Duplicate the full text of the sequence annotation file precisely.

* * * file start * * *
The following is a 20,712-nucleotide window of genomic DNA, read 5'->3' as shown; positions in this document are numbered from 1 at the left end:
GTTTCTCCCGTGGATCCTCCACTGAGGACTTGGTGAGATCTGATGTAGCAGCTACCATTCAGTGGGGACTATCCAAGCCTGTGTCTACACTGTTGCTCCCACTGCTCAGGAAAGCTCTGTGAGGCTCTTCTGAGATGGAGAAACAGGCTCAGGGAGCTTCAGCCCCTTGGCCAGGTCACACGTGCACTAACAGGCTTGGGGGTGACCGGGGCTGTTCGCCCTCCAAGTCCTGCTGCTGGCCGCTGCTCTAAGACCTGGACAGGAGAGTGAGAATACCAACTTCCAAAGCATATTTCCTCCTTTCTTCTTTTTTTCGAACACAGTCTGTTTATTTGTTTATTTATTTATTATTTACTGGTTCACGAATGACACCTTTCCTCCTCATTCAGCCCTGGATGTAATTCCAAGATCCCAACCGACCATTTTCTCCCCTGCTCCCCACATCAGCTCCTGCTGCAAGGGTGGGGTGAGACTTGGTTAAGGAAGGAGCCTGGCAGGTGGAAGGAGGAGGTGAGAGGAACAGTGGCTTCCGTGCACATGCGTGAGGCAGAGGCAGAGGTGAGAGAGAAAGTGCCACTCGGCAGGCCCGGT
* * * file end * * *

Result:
The following is a 20,712-nucleotide window of genomic DNA, read 5'->3' as shown; positions in this document are numbered from 1 at the left end:
GTTTCTCCCGTGGATCCTCCACTGAGGACTTGGTGAGATCTGATGTAGCAGCTACCATTCAGTGGGGACTATCCAAGCCTGTGTCTACACTGTTGCTCCCACTGCTCAGGAAAGCTCTGTGAGGCTCTTCTGAGATGGAGAAACAGGCTCAGGGAGCTTCAGCCCCTTGGCCAGGTCACACGTGCACTAACAGGCTTGGGGGTGACCGGGGCTGTTCGCCCTCCAAGTCCTGCTGCTGGCCGCTGCTCTAAGACCTGGACAGGAGAGTGAGAATACCAACTTCCAAAGCATATTTCCTCCTTTCTTCTTTTTTTCGAACACAGTCTGTTTATTTGTTTATTTATTTATTATTTACTGGTTCACGAATGACACCTTTCCTCCTCATTCAGCCCTGGATGTAATTCCAAGATCCCAACCGACCATTTTCTCCCCTGCTCCCCACATCAGCTCCTGCTGCAAGGGTGGGGTGAGACTTGGTTAAGGAAGGAGCCTGGCAGGTGGAAGGAGGAGGTGAGAGGAACAGTGGCTTCCGTGCACATGCGTGAGGCAGAGGCAGAGGTGAGAGAGAAAGTGCCACTCGGCAGGCCCGGT